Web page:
Fire rated glass applications are on high demand due to the forever changing building and safety regulations in commercial and public environments. (See Approved Document B) To help our customers understand this product a little bit better, we need to start with the basics.
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Areas of usage
Current legislation permits the use of glass products in building, as glass has many positive attributes in terms of providing a fire-safe building. It is essentially non-combustible and, therefore, complies with all the regulations and requirements for the surface spread of flame. If insulated properly, the glass will not permit smoke to penetrate, nor will it produce smoke during the critical developing phase of a fire. Non-insulated glass rarely fails integrity in the center of the pane, but gaps may develop at the perimeter of the panel. Such gaps are normally associated with the deformation of the glazing system, and intumescent materials can compensate for this by expanding to fill any gaps that start to develop. When intumescent laminate reacts to fire and expands, it changes color from transparent to opaque.
Fire resistant properties in the glass construction elements determine how far that element can limit the spread of fire by restricting it to a specific area. The fire resistance of a glass construction element is measured against several criteria. It is important to know, that fire resistance rating applies to the entire construction, including the frame and the glass as well. These two elements can only be interpreted as integral parts of one and the same system.
The insulation criteria are that the temperature rise of the separating elements (insulation tape, gasket, etc…) must not exceed 180°C, and the mean temperature rise of the protected side should remain below 140°C. The test furnace simulates a room fire after a flash-over when air temperature rapidly rises. The flash-over point is the moment of near simultaneous ignition of most of the directly exposed combustible materials. The fire-resistant glazed building element is installed in front of the furnace. During the test, measurements are taken, and observations are made on the opposite side of the fire. Fire resistance tests are conducted according to standardised test methods that outline in detail how the test must be conducted, and which criteria need to be fulfilled.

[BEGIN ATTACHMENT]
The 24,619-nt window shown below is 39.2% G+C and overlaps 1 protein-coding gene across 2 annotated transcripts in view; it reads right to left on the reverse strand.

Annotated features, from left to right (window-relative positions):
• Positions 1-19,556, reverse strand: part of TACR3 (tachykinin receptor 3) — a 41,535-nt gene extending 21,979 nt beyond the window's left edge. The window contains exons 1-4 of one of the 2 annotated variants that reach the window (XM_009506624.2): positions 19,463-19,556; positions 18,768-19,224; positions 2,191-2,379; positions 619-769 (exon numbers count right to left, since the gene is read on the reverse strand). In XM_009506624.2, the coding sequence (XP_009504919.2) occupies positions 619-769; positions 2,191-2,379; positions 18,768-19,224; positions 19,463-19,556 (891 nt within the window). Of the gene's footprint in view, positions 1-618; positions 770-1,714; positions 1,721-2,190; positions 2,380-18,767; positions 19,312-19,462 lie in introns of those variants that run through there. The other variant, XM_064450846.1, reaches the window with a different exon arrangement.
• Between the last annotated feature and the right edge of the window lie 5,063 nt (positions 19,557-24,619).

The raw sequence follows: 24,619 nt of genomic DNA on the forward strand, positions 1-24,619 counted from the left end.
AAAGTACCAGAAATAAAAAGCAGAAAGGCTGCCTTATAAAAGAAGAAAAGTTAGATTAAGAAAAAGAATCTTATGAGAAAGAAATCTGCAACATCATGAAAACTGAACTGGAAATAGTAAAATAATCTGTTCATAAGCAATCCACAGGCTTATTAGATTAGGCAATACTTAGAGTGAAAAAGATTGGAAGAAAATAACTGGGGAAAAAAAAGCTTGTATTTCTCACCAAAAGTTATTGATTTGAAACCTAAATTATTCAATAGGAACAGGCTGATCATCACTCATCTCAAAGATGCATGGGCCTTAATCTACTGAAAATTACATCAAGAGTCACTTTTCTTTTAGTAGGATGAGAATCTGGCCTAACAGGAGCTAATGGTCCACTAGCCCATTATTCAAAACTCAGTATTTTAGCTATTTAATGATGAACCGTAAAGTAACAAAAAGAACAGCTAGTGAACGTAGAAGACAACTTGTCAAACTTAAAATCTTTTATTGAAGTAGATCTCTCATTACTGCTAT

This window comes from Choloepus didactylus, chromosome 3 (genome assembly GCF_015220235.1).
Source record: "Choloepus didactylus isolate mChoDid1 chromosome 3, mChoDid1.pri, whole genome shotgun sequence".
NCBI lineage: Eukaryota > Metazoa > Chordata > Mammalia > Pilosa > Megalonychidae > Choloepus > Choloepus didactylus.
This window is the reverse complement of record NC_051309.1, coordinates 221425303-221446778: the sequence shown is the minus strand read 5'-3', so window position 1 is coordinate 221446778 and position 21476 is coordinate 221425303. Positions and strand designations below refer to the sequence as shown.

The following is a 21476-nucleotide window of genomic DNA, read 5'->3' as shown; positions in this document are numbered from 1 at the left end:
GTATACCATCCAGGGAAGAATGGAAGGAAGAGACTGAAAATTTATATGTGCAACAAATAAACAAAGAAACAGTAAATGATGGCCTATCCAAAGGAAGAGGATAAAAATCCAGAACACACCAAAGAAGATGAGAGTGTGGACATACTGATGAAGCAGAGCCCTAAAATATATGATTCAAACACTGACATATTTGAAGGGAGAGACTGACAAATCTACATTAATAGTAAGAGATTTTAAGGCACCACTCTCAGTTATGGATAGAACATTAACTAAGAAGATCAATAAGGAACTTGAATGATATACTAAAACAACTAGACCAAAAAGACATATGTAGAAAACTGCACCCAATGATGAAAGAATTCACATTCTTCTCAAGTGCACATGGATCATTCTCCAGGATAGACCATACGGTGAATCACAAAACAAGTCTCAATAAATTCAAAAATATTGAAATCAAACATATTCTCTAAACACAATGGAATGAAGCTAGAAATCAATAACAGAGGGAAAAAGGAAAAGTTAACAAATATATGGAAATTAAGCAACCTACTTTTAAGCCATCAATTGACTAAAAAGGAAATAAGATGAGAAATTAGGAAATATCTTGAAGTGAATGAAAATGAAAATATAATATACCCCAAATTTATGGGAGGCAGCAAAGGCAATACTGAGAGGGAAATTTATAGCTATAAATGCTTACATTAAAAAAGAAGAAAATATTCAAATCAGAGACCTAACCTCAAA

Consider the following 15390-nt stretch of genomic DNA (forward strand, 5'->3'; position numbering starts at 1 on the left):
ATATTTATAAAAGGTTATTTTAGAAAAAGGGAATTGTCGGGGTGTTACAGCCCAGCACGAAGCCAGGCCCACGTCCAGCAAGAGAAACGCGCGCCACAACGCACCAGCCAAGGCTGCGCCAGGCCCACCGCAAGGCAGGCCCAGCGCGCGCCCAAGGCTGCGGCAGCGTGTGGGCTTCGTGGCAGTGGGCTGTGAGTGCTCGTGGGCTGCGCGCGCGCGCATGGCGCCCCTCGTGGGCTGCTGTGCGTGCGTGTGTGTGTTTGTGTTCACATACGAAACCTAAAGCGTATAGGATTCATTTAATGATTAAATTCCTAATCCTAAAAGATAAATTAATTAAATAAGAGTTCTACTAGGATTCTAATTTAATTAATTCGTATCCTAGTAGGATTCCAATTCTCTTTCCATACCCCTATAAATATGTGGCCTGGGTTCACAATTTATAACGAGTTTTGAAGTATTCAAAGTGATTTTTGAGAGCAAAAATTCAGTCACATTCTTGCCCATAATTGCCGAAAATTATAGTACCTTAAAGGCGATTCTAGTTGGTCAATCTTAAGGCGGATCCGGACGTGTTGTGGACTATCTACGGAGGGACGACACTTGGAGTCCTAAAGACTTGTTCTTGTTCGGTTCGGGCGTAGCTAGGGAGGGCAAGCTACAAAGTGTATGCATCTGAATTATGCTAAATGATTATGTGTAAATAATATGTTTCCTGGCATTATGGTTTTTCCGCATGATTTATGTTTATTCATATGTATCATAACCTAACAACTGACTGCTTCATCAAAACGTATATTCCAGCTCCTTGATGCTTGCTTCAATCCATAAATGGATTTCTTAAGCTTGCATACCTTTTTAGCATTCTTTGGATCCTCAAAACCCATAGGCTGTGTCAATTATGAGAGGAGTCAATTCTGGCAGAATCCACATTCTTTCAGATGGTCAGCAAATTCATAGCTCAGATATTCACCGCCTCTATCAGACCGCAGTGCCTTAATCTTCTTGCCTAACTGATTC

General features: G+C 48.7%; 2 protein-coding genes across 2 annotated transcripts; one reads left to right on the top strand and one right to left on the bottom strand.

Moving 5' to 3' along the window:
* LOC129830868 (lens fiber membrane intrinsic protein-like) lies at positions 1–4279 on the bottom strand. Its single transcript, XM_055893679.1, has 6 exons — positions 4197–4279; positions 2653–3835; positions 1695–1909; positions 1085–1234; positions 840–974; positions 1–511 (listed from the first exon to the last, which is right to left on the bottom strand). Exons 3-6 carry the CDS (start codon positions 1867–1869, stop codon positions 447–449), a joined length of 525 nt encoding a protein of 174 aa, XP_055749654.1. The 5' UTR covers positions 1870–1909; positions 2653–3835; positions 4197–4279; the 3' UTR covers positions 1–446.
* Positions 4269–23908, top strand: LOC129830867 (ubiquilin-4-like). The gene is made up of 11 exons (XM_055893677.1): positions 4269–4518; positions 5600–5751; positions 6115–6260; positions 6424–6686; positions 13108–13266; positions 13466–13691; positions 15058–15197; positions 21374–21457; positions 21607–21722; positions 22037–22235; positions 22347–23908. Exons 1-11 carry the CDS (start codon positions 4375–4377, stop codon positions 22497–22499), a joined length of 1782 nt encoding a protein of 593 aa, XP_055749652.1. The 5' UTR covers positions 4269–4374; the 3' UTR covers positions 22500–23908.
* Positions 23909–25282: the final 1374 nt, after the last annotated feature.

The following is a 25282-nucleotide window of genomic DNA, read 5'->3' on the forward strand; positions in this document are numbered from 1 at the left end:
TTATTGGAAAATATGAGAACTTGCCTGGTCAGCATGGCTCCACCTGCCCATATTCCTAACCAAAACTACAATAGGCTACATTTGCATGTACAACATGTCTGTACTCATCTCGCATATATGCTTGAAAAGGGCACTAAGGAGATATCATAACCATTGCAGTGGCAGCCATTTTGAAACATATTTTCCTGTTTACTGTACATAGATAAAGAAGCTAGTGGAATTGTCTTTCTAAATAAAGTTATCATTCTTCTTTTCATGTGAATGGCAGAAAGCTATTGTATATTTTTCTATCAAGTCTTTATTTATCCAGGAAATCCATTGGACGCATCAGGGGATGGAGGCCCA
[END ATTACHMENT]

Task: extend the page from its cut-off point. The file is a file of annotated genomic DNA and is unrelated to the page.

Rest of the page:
Most of these test standards follow the Standard Time Temperature Curve according to ISO 834. The test conditions are measured and controlled with plate thermometers and pressure sensors to accurately ensure reproducible results. After just three minutes the temperature in the furnace rises to more than 500 degrees Celsius which is 900 degrees Fahrenheit. After 30 minutes the temperature has risen to almost 850 degrees Celsius which is 1600 degrees Fahrenheit, and continuously rises throughout the test. Three hours into a test, the temperature can rise to over 1100 degrees Celsius which is 2000 degrees Fahrenheit. On the opposite side of the fire temperatures are measured with thermo-couples placed on glass and framing surfaces, and the radiated heat of the tested element is measured with a radiometer.
All fire rated applications are being tested extendedly to determine the applicable fire resistance level and size limitations. The available sizes often pose difficulties when selecting the right product. It is a quite common issue, that the existing aperture required to be transformed into a fire-rated application, restricts our range of options. On many occasions the available product turns out to be a higher performance and more expensive one, than what we would need for the area in question. This is of course due to the varying size limitations which are not always work in our favour, however it is just as important to be done by the book, as any other part of the fire-rated system as explained above. It might be worth considering adjusting the existing opening to match a cheaper glass product, that complies with the relevant regulations, rather than applying such an expensive one, that we do not really need for the original purpose.
|wdt_ID||Description||Thickness||Frame Material||Frame Application||Integrity/Insulation|
|1||7mm Pyrodur Plus 30-104||7||Timber||Doorsets||30/00|
|2||7mm Pyrodur Plus 30-104||7||Timber||Screens||30/00|
|3||7mm Pyrodur Plus 30-104||7||Timber||Screens||30/00|
|4||7mm Pyrodur Plus 30-104||7||Steel||Doorsets||30/00|
|5||7mm Pyrodur Plus 30-104||7||Steel||Screens||30/00|
|6||7mm Pyrodur Plus 30-104||7||Timber||Doorsets||30/00|
|7||7mm Pyrodur Plus 30-104||7||Timber||Screens||30/00|
|8||7mm Pyrodur Plus 30-104||7||Composite||Doorsets/DL||30/00|
|9||7mm Pyrodur Plus 30-105||7||Composite||Doorsets/SS||30/00|
|10||7mm Pyrodur Plus 30-105||7||Timber||Doorsets||30/00|
|Thickness||Frame Material||Frame Application|